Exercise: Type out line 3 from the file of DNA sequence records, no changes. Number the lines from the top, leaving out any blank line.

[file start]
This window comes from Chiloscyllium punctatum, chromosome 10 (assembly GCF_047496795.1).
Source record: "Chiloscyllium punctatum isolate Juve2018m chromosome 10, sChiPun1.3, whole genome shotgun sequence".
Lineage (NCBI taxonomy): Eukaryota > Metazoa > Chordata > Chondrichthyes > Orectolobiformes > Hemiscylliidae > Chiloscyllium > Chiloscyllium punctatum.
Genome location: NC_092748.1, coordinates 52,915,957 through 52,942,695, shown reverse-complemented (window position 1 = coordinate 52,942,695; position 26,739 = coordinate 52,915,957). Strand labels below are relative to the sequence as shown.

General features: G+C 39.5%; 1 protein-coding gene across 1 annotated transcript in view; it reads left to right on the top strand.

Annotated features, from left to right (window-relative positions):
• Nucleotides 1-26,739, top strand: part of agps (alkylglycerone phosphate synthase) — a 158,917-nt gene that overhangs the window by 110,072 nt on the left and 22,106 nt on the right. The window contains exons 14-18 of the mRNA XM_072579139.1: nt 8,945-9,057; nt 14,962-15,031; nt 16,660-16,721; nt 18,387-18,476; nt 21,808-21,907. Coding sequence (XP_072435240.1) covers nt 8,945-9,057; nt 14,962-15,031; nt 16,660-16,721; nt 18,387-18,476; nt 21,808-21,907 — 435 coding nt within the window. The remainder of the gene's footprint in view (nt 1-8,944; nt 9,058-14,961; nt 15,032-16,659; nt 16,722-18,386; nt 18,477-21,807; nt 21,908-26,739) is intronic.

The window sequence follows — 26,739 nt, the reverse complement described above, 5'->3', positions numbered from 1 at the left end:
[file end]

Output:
Lineage (NCBI taxonomy): Eukaryota > Metazoa > Chordata > Chondrichthyes > Orectolobiformes > Hemiscylliidae > Chiloscyllium > Chiloscyllium punctatum.